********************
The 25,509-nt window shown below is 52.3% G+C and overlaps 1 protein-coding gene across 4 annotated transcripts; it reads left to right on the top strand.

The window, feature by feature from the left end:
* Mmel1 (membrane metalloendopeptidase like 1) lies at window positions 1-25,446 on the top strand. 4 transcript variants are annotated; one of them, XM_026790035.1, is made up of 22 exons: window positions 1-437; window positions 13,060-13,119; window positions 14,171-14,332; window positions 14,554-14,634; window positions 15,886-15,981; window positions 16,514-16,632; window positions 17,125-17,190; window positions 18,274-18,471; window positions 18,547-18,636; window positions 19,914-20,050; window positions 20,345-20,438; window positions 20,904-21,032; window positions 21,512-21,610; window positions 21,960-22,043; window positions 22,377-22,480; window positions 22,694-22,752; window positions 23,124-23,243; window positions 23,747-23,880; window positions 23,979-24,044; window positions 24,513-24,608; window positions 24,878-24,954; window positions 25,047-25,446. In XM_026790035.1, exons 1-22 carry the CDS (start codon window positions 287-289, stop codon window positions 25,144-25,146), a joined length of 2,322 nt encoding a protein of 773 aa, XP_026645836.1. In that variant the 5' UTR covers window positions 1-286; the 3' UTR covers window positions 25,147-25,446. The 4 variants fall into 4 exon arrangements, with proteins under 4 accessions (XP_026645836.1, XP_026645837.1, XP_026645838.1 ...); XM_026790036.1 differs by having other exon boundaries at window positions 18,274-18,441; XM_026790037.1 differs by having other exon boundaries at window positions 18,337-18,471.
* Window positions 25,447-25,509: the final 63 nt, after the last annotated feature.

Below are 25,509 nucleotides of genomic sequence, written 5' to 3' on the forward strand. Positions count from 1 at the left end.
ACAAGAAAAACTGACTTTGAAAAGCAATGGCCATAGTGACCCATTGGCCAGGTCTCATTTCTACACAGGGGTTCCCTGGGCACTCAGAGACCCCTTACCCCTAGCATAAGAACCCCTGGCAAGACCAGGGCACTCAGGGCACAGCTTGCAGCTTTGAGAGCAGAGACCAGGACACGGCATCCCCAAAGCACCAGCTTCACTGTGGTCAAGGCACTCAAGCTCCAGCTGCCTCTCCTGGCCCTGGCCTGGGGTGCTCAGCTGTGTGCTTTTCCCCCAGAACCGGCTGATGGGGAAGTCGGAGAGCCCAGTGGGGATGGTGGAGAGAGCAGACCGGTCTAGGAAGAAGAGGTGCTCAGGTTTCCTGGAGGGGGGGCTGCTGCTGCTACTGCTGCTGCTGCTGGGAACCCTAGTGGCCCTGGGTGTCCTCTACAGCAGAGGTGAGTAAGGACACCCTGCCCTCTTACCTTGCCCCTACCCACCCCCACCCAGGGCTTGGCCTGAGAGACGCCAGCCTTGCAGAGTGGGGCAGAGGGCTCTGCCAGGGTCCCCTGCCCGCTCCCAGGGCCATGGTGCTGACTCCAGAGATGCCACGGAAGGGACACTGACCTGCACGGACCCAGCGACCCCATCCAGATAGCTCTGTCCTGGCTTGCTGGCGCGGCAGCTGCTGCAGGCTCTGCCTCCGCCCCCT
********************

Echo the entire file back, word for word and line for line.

The 25,509-nt window shown below is 52.3% G+C and overlaps 1 protein-coding gene across 4 annotated transcripts; it reads left to right on the top strand.

The window, feature by feature from the left end:
* Mmel1 (membrane metalloendopeptidase like 1) lies at window positions 1-25,446 on the top strand. 4 transcript variants are annotated; one of them, XM_026790035.1, is made up of 22 exons: window positions 1-437; window positions 13,060-13,119; window positions 14,171-14,332; window positions 14,554-14,634; window positions 15,886-15,981; window positions 16,514-16,632; window positions 17,125-17,190; window positions 18,274-18,471; window positions 18,547-18,636; window positions 19,914-20,050; window positions 20,345-20,438; window positions 20,904-21,032; window positions 21,512-21,610; window positions 21,960-22,043; window positions 22,377-22,480; window positions 22,694-22,752; window positions 23,124-23,243; window positions 23,747-23,880; window positions 23,979-24,044; window positions 24,513-24,608; window positions 24,878-24,954; window positions 25,047-25,446. In XM_026790035.1, exons 1-22 carry the CDS (start codon window positions 287-289, stop codon window positions 25,144-25,146), a joined length of 2,322 nt encoding a protein of 773 aa, XP_026645836.1. In that variant the 5' UTR covers window positions 1-286; the 3' UTR covers window positions 25,147-25,446. The 4 variants fall into 4 exon arrangements, with proteins under 4 accessions (XP_026645836.1, XP_026645837.1, XP_026645838.1 ...); XM_026790036.1 differs by having other exon boundaries at window positions 18,274-18,441; XM_026790037.1 differs by having other exon boundaries at window positions 18,337-18,471.
* Window positions 25,447-25,509: the final 63 nt, after the last annotated feature.

Below are 25,509 nucleotides of genomic sequence, written 5' to 3' on the forward strand. Positions count from 1 at the left end.
ACAAGAAAAACTGACTTTGAAAAGCAATGGCCATAGTGACCCATTGGCCAGGTCTCATTTCTACACAGGGGTTCCCTGGGCACTCAGAGACCCCTTACCCCTAGCATAAGAACCCCTGGCAAGACCAGGGCACTCAGGGCACAGCTTGCAGCTTTGAGAGCAGAGACCAGGACACGGCATCCCCAAAGCACCAGCTTCACTGTGGTCAAGGCACTCAAGCTCCAGCTGCCTCTCCTGGCCCTGGCCTGGGGTGCTCAGCTGTGTGCTTTTCCCCCAGAACCGGCTGATGGGGAAGTCGGAGAGCCCAGTGGGGATGGTGGAGAGAGCAGACCGGTCTAGGAAGAAGAGGTGCTCAGGTTTCCTGGAGGGGGGGCTGCTGCTGCTACTGCTGCTGCTGCTGGGAACCCTAGTGGCCCTGGGTGTCCTCTACAGCAGAGGTGAGTAAGGACACCCTGCCCTCTTACCTTGCCCCTACCCACCCCCACCCAGGGCTTGGCCTGAGAGACGCCAGCCTTGCAGAGTGGGGCAGAGGGCTCTGCCAGGGTCCCCTGCCCGCTCCCAGGGCCATGGTGCTGACTCCAGAGATGCCACGGAAGGGACACTGACCTGCACGGACCCAGCGACCCCATCCAGATAGCTCTGTCCTGGCTTGCTGGCGCGGCAGCTGCTGCAGGCTCTGCCTCCGCCCCCT